- There are two ways to get Roth account exposure: a Roth IRA or through a retirement plan that has a designated Roth account
- While Roth IRAs have income eligibility limits, those do not apply to contributions within a 401(k) plan
- Pretax contributions are generally preferable for people who expect their income tax rate to decrease in retirement.
- Having Roth accounts may make sense for tax diversification, flexibility and as a hedge against higher tax rates.
Many investors have the ability to save for retirement with Roth contributions. There are typically two ways to get Roth exposure:
- Roth IRA: You must have earned income and meet IRS income limitations. You are not required to take distributions, and you have access to your contributions, anytime, tax-free.
- Through your 401(k) plan1: Your plan must offer a designated Roth account. There are no income limitations, but distributions are generally required upon attainment of age 70½ unless you roll it over to a Roth IRA.
If you can save with a Roth option, it’s important to evaluate whether you may benefit more from pretax or Roth retirement contributions.
A Roth contribution, unlike a traditional pretax contribution, doesn’t reduce your taxes today, but qualified distributions2 are tax-free. The primary factor to consider is whether your marginal tax rate will be higher or lower during retirement. If your tax rate will be higher later, paying taxes now with the Roth makes sense. If your tax rate will be lower, you want to defer taxes until then by using the pretax approach.
For someone whose marginal tax rate remains constant from the working years through retirement, choosing between a Roth and pretax contribution is a toss-up mathematically,3 but Roth usually wins in a tiebreaker.
Unfortunately, tax rates are hard to predict due to changes in the law, income levels, or both. Consider the following hypothetical taxpayers that may help illustrate the pros and cons of the two types of contributions.
|Individual Profile||Example4||Likely Benefits From|
|Millie||Young person in a low taxbracket who is likely to be in a higher bracket later||Earns $50,000; 12% bracket (single). Next higher bracket is 22%.||Roth|
|Edward||Someone with tight cash flow who wants the company match while maximizing paycheck||Earns $30,000; 12% bracket (single). Contributes 6% to 401(k) to get full match. Pretax provides $216/year more net pay.||Pretax|
|Xavier||Person near peak earnings years who could be in a lower bracket during retirement||Household income $360,000; near bottom of 32% bracket (married). Next lower bracket is 24%.||Pretax|
|Bernard||Someone who already has large pretax balances and wants to minimize RMDs in retirement||Earns $160,000; 22% bracket (married). Approaching retirement with $3.2 million 401(k). RMD (around $171,000 at age 805) plus Social Security is more than his spending need, and could bump him into 24% bracket.||Roth|
|Patricia||A prodigious saver who can afford to contribute the IRS maximum either way||Earns $130,000; 24% bracket today (single), with uncertain outlook for future rate. Can comfortably save $18,500 in 401(k). After-tax savings are effectively $4,440 higher with Roth.||Roth|
1Designated Roth accounts may also be offered in 403(b) and governmental 457(b) plans.
2Generally, a distribution is qualified if taken at least 5 years after the year of your first Roth contribution and you’ve reached age 59½.
3Kutner, George W.; Doney, Lloyd D.; Trebby, James P. Investment Performance Comparison Between Roth And Traditional Individual Retirement Accounts. Journal of Applied Business Research (JABR), [S.l.], v. 17, n. 1, Feb. 2001. ISSN 2157-8834. Available at: cluteinstitute.com/ojs/index.php/JABR/article/view/2064. This analysis directly compares Roth and pretax contributions that result in equivalent impact on after-tax pay at the time of contribution. For most people, our view is that this methodology is more realistic than one which assumes an individual will fund a taxable account with the tax savings generated by a pretax contribution.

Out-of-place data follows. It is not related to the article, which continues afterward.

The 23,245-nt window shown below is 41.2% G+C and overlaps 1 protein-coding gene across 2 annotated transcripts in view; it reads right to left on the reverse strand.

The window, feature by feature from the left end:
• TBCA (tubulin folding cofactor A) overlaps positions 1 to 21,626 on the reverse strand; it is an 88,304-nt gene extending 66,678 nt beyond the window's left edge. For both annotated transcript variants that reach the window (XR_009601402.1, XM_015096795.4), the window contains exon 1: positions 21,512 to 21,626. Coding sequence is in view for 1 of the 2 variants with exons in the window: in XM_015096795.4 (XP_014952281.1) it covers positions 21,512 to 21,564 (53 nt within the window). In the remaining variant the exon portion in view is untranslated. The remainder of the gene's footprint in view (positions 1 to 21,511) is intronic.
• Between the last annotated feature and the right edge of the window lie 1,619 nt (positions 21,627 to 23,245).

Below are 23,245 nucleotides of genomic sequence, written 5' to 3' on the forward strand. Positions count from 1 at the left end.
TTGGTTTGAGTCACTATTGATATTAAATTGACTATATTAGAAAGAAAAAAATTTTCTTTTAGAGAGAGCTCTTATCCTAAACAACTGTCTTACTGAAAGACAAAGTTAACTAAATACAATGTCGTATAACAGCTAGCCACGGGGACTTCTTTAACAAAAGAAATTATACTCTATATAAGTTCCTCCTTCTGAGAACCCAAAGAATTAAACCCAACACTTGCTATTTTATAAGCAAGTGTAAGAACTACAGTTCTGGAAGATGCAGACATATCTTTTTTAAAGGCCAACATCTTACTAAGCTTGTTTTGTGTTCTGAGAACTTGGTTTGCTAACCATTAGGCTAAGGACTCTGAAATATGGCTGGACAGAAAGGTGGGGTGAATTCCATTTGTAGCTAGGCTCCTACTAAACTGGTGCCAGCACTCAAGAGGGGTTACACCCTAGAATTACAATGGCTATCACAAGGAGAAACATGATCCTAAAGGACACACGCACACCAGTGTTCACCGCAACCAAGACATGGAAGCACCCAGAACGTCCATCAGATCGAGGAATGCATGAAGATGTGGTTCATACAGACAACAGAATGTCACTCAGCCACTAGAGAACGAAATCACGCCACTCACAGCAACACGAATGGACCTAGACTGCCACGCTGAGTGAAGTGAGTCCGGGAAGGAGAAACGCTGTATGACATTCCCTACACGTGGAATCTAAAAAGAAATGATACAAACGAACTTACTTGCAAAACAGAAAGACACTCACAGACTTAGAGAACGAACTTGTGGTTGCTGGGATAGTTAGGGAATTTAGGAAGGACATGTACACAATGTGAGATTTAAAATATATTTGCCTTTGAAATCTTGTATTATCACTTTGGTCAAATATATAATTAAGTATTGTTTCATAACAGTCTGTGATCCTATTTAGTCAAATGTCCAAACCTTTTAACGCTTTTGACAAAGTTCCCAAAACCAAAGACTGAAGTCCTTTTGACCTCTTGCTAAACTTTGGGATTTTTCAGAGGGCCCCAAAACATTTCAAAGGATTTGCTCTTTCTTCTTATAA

4Brackets are for federal taxes, based on rates as of January 1, 2018. While rates are scheduled to revert to pre-2018 levels after 2025, those rates are not shown in this table. Note that reversion to generally higher rates in the future would make Roth savings relatively more favorable today. Income refers to gross earnings; current bracket reflects the standard deduction and potential retirement contributions. State taxes are not considered in the examples. Married status reflects joint filing.
5Based on 5.35% RMD at age 80 on $3.2 million balance. The steady balance assumes earnings on the account until that point are sufficient to fund withdrawals.
This material has been prepared by T. Rowe Price Group, Inc., for general and educational purposes only. This material does not provide fiduciary recommendations concerning investments or investment management. T. Rowe Price Group, Inc., its affiliates, and its associates do not provide legal or tax advice. Any tax-related discussion contained in this material including any attachments/links, is not intended or written to be used, and cannot be used, for the purpose of (i) avoiding any tax penalties or (ii) promoting, marketing, or recommending to any other party any transaction or matter addressed herein. Please consult your independent legal counsel and/or professional tax advisor regarding any legal or tax issues raised in this material.
Retirement plans and IRAs should be considered long-term investments. Both retirement plans and IRAs generally have expenses and account fees, which may impact the value of the account. Nonqualified or early withdrawals may be subject to taxes and penalties. Maximum IRA contributions are subject to eligibility requirements. For more detailed information about taxes, consult a tax advisor regarding personal circumstances.